Going forward, economists don’t see much of a scope for prices to rise in the immediate term, considering the prospects of a good monsoon and largely stable crude oil rates.
This is well below the RBI’s rate own target of keeping the inflation rate anchored around 4 per cent. But growth should rebound as the negative effects of the note ban are largely expected to be transitory.
“Not many are thinking of a rate cut at this point. It should be a pause,” said Kaushik Das, India economist at Deutsche Bank.
All other economists also said the central bank was unlikely to rush with a rate cut seeing the fourth quarter gross domestic product numbers. Low inflation, which HDFC Bank’s Chief Economist Abheek Barua expected to continue for a few more months, is not necessarily something that would be permanent. And, therefore, the stance of the policy would still continue to remain “neutral”, which the central bank adopted in the December policy, having kept the stance at “accommodative” for many quarters.
CARE Ratings’ Chief Economist Madan Sabnavis also expected the stance to continue to be neutral.
“We expect the language to be a bit cautious. It is not yet clear how the GST (goods and services tax) and the proposed increase in house rent allowance component for government employees would impact inflation. But the monsoon and crude oil parts have already been addressed,” said Sabnavis, adding the central bank would rather “wait and watch” before moving on the rates. Kotak Mahindra Bank’s Upasna Bhardwaj said the RBI’s statement may acknowledge the softer growth and low inflation and therefore “the overall tone of the policy could be softer than usual”.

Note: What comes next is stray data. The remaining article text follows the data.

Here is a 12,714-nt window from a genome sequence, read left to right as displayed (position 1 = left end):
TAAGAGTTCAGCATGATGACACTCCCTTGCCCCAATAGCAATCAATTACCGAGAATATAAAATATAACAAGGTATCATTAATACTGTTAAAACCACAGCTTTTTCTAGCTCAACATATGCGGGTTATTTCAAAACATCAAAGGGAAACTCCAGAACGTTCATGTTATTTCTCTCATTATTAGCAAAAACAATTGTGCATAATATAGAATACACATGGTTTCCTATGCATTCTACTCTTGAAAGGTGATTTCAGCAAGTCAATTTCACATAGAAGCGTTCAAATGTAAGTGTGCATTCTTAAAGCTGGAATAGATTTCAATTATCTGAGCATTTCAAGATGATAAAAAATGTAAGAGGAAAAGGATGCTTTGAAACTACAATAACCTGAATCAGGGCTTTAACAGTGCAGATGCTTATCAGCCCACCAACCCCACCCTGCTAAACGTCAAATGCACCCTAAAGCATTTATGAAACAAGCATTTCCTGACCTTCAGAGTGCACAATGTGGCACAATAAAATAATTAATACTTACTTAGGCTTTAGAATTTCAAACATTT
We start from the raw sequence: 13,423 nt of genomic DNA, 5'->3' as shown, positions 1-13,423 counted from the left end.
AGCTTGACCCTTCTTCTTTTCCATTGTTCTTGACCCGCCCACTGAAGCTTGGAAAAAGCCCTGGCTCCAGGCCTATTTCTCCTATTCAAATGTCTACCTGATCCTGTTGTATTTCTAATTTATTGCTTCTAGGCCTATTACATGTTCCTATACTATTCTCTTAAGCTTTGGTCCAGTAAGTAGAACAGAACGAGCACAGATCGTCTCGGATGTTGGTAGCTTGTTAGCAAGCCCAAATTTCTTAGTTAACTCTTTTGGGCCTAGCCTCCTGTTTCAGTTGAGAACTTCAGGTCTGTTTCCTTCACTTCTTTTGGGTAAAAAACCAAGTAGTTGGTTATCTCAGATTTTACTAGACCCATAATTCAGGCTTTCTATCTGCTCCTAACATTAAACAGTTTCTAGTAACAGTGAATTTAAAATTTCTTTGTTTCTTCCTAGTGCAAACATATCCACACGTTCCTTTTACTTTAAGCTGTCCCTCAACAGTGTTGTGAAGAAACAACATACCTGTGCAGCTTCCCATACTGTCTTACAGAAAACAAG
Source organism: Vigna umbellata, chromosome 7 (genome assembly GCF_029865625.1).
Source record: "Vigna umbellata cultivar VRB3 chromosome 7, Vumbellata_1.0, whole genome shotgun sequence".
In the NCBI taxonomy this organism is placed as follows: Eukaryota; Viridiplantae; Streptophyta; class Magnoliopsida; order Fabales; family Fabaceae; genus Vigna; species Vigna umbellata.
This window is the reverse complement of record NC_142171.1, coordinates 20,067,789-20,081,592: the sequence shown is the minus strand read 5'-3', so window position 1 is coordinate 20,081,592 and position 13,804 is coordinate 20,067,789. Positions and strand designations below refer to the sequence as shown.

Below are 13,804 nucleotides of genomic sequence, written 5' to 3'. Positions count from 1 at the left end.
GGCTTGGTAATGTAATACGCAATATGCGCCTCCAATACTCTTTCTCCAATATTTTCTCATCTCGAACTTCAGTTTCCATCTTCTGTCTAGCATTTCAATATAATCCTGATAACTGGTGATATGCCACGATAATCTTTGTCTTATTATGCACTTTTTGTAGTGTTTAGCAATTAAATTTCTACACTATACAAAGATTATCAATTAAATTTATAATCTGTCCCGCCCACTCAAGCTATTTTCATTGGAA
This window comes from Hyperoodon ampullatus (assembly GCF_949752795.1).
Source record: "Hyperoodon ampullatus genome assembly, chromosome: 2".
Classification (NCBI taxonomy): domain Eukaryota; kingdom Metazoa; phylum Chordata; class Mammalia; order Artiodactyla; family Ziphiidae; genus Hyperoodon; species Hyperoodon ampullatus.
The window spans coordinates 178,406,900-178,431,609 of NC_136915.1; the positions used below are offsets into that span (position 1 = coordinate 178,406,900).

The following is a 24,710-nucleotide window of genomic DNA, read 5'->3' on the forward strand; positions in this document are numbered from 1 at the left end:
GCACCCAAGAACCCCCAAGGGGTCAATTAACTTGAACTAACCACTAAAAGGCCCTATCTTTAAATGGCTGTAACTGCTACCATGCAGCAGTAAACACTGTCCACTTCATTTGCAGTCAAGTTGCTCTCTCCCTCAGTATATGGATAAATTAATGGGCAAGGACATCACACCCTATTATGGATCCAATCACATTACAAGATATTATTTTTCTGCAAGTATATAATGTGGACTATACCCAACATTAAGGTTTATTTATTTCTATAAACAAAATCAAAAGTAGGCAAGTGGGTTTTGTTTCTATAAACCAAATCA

Source: Business Standard Survey, Reports
“The RBI may highlight that future action would depend on realised inflation print after monsoon and GST implementation,” said Soumyajit Niyogi, associate director at India Ratings and Research.
According to Nomura’s Chief India Economist Sonal Varma, while both growth and inflation signals were still reeling under the effects of demonetisation, these were transitory.
“High-frequency data confirm that growth recovery is getting back on track. Additionally, with a number of other transitory factors also affecting inflation… and several uncertainties in the pipeline…, it is best to wait for data to stabilise before making any judgement,” Varma wrote in her report.
According to Pranjul Bhandari, chief India economist for HSBC, it could be time the RBI adjusted its inflation forecasts to strengthen its credibility.
“We expect it to lower its inflation forecast for FY18 at the coming June 7 meeting. We continue to expect the RBI to be on a prolonged pause but with risks of a 25-basis point rate cut in August if certain conditions are met,” Bhandari wrote in her report.
A factor helping the central bank in keeping inflation under control was a stable exchange rate. Benign crude oil prices were helping the stability of the currency as well and this would keep the current account deficit under check, according to IndusInd Bank chief economist Gaurav Kapur.
Overall, according to Kapur, a “status quo” on rates was a foregone conclusion and was widely anticipated.